HAWTHORN captain Richie Vandenberg has announced he will retire from AFL football at the end of the 2007 season.
In an emotional press conference at the club’s Waverley headquarters on Thursday, Vandenberg told the media his body could no longer allow him to play at the top level, with a troublesome back injury hampering him for the past “three to four years”.
He thanked the club’s supporters, his teammates and the Hawthorn Football Club but said after his body had broken down earlier this season – he managed just six home and away matches this season – he began contemplating retirement.
“I started really thinking about it about 12 weeks ago,” Vandenberg said.
“Certainly at the start of this year, I thought I’d like to be able to go on again next season … the body has been letting me down (and) eventually it’s probably worn my mind down as well.”
Vandenberg has played 143 matches in the brown and gold and captained the club since 2005.
After a decade at the club, breaking the news to his teammates wasn’t easy and understanding it was time to hang up the boots was also a battle.
“The hardest part was just coming to the true realisation that you know in your heart of hearts that it’s the right time,” he said.
“Getting yourself to admit that, I found that to be very difficult. But then once I had made the decision, it just felt like a true relief.”
The 30-year-old said he was happy in the knowledge he was leaving when the Hawks were again a finals side, despite many believing the club is on the cusp on something special.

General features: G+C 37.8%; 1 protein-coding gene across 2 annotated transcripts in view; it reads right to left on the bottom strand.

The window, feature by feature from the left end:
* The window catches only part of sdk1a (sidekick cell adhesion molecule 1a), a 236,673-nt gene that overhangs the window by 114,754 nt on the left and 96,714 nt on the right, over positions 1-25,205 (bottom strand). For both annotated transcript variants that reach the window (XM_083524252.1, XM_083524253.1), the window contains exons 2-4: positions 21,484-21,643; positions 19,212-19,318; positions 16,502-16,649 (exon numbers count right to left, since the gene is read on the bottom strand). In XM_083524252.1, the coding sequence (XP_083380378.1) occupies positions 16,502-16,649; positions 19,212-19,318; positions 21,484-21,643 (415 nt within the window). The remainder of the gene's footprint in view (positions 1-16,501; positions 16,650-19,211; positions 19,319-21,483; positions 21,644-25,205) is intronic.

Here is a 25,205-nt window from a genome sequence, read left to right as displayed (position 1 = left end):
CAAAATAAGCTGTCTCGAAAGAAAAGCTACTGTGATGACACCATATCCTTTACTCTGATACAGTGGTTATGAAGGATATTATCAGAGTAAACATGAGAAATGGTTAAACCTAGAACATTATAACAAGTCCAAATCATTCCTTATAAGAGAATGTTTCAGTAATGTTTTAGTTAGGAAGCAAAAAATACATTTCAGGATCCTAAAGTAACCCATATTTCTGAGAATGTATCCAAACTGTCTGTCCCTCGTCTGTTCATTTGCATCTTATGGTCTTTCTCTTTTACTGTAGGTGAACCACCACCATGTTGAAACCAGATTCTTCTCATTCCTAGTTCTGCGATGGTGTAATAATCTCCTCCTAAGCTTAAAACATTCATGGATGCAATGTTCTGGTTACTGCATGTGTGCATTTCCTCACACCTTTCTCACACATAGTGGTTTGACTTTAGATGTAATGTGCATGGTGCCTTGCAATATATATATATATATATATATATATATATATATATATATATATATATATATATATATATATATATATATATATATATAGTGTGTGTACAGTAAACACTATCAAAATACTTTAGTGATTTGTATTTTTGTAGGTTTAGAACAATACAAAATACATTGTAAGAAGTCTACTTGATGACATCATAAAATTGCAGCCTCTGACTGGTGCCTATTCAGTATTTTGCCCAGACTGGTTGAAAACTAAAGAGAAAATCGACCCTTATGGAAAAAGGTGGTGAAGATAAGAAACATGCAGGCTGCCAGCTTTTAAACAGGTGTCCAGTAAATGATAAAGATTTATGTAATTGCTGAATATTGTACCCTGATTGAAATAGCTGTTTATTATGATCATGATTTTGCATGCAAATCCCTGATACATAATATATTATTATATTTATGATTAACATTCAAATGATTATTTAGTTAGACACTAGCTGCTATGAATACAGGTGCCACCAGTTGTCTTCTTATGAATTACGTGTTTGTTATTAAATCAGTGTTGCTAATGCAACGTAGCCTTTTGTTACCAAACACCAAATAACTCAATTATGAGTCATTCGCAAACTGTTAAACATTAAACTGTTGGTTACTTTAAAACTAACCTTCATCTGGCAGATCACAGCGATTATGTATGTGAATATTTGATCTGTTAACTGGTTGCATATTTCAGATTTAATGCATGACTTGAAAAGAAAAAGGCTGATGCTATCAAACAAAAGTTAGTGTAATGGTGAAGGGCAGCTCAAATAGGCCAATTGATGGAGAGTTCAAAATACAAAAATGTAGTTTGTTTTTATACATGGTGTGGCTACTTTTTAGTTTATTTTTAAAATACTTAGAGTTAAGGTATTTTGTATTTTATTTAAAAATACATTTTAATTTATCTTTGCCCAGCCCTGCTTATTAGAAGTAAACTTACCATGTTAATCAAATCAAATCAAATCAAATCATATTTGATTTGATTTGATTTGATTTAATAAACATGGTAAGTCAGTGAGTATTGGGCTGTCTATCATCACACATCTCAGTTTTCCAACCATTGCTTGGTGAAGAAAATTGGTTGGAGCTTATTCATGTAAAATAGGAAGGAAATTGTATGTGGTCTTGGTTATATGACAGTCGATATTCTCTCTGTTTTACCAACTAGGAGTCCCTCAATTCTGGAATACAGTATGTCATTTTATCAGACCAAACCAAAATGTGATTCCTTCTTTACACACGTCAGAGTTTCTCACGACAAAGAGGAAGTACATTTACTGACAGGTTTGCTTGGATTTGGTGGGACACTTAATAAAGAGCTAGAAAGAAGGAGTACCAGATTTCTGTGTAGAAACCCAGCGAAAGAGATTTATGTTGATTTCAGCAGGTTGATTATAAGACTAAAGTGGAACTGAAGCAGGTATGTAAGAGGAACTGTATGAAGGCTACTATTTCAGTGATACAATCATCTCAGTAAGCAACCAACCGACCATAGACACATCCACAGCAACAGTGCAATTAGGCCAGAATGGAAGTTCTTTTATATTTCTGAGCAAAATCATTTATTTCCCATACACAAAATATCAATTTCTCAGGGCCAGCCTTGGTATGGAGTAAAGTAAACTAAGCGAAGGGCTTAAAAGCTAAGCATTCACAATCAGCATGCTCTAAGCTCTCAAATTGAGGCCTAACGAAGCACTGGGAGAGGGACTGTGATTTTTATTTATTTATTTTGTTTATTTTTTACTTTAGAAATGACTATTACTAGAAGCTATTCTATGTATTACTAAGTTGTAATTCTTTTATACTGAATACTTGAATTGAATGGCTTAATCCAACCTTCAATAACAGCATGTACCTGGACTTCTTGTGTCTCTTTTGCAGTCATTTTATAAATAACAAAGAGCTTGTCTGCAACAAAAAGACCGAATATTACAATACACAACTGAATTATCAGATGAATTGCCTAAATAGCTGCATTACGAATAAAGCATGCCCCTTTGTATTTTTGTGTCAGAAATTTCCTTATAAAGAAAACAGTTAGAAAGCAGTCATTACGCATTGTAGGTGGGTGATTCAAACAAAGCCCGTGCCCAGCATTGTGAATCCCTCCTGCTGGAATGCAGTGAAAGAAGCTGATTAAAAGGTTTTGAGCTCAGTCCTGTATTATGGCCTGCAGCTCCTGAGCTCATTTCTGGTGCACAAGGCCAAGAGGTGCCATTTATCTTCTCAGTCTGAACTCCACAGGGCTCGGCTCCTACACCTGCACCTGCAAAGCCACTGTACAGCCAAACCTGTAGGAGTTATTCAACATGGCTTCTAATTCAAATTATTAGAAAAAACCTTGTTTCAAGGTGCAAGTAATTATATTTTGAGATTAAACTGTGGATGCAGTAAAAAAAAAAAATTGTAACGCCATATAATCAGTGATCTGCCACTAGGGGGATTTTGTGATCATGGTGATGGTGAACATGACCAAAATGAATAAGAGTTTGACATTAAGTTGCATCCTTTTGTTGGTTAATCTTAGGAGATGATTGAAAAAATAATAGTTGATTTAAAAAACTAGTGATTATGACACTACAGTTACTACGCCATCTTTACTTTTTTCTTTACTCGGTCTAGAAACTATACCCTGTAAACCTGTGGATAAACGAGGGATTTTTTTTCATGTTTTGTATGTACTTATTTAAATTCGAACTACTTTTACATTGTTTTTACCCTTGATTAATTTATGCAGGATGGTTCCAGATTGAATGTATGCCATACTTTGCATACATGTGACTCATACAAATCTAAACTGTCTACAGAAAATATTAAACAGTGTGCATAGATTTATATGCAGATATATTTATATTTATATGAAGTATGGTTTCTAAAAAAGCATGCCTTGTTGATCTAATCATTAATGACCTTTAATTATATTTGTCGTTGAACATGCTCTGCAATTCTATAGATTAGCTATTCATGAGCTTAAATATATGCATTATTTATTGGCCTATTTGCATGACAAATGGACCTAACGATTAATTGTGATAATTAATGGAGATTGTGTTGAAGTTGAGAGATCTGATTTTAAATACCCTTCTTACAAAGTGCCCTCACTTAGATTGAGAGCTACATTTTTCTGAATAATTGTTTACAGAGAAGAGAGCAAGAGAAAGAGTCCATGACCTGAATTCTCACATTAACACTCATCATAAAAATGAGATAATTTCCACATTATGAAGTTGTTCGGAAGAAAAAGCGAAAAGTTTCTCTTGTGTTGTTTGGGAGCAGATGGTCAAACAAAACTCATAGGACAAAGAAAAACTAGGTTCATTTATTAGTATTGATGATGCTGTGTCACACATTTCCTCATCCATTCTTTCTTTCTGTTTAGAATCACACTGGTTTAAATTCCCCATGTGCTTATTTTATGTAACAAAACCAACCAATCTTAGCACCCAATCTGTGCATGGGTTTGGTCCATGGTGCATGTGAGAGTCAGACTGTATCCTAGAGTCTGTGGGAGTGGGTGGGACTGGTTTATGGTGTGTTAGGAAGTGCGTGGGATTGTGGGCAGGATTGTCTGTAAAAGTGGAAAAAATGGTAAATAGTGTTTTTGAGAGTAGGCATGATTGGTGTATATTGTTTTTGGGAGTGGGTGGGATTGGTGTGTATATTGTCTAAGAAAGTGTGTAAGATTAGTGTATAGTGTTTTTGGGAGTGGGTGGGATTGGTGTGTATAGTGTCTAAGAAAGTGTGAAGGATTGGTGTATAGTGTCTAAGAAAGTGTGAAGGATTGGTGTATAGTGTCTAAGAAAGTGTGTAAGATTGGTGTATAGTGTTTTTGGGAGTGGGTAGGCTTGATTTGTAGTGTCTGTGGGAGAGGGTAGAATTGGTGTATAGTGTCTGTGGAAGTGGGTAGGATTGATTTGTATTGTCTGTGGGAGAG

“I feel that it would have been just too much hard yakka next year to try and go through another pre-season, knowing that time’s not going to make it easier for me, it’s actually going to make it harder,” he said.
“Yeah, I’m disappointed I’m not going to be a part of the future of the footy club in terms of being able to get out on the ground.
“But I’m certainly going to be very excited watching the guys knowing that I had a great affiliation with them and the club.”
The most emotional part of the press conference came when Vandenberg spoke of his parents’ commitment to watch him play throughout his 143-game career.
He paused on a couple of occasions and the tears flowed as he mentioned their dedication.
“My parents live six hours away and in the past 10 years they’ve … in the past 10 years my parents have driven six hours each way from a place called Coomealla and back to watch me play,” Vandenberg said.
“And that has been one of the greatest joys I’ve got out of the game.”
Hawks coach Alastair Clarkson, who sat beside Vandenberg throughout Thursday’s announcement, said the skipper would leave “an enormous legacy” at the club.
“I was shocked [when he told me],” Clarkson said.
“He’s battled for three years - only those within the club know the types of demands he’s placed on himself to try to get himself right from week to week.
“He’s such a proud man that he knows that his best form of leadership is leading from the front out on the ground, and he’s been enormously frustrated with that and he thinks that the time’s right now to pass the baton on to some of the younger generation of this club.”
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